Thursday, September 03, 2009

Why Have One Emergency Radio When Two Would Be Better?

It's time to ramp up your bad weather preparedness tools and education on air, and the Department of Homeland Security has a great reminder of how key radio can be at those times.

Lasting positive images are built (or lost) at those times, since it only works if your station has a plan to be there for your audience whenever the weather turns bad.

Every business needs a "bad weather plan," especially every radio station.

Include in that plan imaging to reinforce element association to "dependability" and "reliability." Station association to "trust." Encourage listeners to "use" the station with a weather-related call to action "when you need to know."

But, don't promise it if you can't deliver on it, 24/7, especially during the upcoming bad weather months.

1 comment:

Jerry Del Colliano said...

To be sure the fire has killed and has ravaged the landscape. Angelinos are used to natural disasters almost as a trade-off for all the good weather of living in Southern California.

Nonetheless, what has happened during this crisis begs the question -- does the media matter in natural disasters?

While the broadcast towers were in harm's way, it appears the populace could live without TV as a news source.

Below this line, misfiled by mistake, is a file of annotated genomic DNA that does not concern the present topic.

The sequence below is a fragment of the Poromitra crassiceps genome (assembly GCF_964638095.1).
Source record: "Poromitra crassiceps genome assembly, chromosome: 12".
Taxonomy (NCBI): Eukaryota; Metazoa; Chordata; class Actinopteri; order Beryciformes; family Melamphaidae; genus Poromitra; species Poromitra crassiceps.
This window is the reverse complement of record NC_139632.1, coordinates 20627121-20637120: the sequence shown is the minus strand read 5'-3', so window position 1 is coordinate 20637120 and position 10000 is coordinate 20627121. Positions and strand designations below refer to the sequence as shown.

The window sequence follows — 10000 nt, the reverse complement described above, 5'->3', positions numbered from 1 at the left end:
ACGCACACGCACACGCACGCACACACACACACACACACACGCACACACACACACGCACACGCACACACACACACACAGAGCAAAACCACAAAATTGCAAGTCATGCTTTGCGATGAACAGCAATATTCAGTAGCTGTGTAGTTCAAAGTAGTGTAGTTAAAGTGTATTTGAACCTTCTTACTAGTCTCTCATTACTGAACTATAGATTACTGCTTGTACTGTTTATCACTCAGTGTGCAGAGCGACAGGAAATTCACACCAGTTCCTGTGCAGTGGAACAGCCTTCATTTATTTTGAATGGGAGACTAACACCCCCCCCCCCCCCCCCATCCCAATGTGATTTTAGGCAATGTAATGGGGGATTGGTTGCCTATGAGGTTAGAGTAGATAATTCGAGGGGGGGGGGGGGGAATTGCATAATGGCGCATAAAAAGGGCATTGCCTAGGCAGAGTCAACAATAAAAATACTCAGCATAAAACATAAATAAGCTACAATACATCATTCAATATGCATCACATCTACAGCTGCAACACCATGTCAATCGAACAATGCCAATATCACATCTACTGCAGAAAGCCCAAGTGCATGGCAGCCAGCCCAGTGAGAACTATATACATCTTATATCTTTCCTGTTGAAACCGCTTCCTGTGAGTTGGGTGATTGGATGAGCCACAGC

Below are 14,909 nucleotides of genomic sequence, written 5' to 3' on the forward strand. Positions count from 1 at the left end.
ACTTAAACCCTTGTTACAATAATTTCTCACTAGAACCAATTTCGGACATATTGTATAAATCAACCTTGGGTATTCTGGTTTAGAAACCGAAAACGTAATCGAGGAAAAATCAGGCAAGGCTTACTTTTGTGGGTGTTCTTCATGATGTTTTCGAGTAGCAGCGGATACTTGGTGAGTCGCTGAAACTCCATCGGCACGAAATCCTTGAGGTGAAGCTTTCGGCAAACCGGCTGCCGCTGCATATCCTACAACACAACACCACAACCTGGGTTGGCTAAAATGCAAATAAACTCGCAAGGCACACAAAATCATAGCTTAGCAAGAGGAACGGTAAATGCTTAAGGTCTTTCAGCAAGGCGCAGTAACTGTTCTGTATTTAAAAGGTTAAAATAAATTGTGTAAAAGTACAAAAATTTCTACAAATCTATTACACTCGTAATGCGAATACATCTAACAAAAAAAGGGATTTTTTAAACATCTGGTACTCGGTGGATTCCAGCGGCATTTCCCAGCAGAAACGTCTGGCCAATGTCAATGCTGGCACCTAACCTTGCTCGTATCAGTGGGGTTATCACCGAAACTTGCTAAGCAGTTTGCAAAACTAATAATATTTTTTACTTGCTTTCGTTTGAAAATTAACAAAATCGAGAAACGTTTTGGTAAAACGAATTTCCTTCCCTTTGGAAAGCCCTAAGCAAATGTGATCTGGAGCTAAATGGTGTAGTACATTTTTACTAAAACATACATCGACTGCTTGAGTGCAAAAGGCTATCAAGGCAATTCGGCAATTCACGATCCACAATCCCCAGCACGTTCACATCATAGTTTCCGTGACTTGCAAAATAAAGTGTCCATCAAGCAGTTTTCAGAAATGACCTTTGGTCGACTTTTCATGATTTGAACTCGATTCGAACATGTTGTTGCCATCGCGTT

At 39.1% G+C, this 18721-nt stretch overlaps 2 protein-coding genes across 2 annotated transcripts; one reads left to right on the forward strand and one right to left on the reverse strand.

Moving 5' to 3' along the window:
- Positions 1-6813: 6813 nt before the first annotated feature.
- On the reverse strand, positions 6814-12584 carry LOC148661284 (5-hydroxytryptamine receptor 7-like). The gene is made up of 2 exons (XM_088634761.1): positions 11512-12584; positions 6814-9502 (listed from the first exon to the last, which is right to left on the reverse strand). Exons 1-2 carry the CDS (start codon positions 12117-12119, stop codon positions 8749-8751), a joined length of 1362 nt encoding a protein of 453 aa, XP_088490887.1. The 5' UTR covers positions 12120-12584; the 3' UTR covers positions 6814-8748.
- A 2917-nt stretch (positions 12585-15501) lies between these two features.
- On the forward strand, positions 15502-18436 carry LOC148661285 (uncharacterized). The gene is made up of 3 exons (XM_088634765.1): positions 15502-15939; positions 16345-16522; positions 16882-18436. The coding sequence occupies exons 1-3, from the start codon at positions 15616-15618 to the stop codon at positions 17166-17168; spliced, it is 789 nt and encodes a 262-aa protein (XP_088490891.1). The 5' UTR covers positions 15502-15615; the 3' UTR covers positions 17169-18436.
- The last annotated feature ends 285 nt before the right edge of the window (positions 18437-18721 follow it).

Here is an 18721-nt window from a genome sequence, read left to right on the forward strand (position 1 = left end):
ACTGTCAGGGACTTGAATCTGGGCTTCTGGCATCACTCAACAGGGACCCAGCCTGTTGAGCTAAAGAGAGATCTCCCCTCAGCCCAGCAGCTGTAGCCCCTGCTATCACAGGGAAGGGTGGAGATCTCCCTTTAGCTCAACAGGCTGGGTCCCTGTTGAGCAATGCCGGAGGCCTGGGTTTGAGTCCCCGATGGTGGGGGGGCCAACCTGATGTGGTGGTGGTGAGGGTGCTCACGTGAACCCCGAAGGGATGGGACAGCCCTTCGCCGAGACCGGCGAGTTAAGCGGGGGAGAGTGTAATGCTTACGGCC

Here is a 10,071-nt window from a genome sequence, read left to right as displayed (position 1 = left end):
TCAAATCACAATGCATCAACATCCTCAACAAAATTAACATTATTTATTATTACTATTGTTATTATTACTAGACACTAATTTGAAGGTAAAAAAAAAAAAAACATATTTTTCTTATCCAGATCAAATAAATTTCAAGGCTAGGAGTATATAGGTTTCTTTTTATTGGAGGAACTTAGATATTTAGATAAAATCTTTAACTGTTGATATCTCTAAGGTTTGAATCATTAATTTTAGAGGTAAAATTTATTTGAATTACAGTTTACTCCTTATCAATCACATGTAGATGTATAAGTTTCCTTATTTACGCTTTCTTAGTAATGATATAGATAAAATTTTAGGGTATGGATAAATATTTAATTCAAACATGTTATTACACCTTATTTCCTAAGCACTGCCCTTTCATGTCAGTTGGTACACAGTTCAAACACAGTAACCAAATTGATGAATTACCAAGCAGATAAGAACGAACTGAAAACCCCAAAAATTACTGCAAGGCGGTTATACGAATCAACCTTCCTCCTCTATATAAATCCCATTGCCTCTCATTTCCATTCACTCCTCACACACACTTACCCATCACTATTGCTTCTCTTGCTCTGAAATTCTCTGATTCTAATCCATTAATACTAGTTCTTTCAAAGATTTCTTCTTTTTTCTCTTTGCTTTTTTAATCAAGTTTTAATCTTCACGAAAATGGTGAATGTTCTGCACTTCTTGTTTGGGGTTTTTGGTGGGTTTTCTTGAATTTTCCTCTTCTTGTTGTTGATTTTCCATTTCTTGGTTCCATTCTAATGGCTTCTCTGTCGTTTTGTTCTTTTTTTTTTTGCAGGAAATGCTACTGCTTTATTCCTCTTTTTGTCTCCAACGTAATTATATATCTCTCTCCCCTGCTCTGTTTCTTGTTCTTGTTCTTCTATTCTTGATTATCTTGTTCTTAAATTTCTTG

Yes, the pictures are dramatic but it almost seems that the deadly fires are being covered the way LA TV stations cover a high-speed chase on one of their freeways.

Radio stations are doing better.

CBS' all-news KNX-AM and news/talk KFWB have rallied their troops -- albeit it a reduced number of troops due to layoffs. One can only wonder what a full staff, say, the size of ten years ago could do. All-news radio stations tend to service older -- over 60 -- audiences so that leaves the younger demographic stations to try and reach them with critical news and public service information.

To the credit of some of these younger skewing stations, they've stepped it up even in light of the fact that most music stations don't adequately cover routine news let alone emergencies.

But the mindset of radio broadcasters today in People Meter markets is -- play the music, gag the dj and win larger cumes. It apparently works in terms of metrics but it's debatable as to whether the approach feeds rabid radio listeners.

Not even a wildfire is going to get in the way of this misguided PPM strategy. These LA stations -- like their counterparts in other big PPM cities -- are facing a natural disaster of their own -- not making their numbers for the quarter. To them -- playing lots of music puts out that fire.

I don't agree, of course.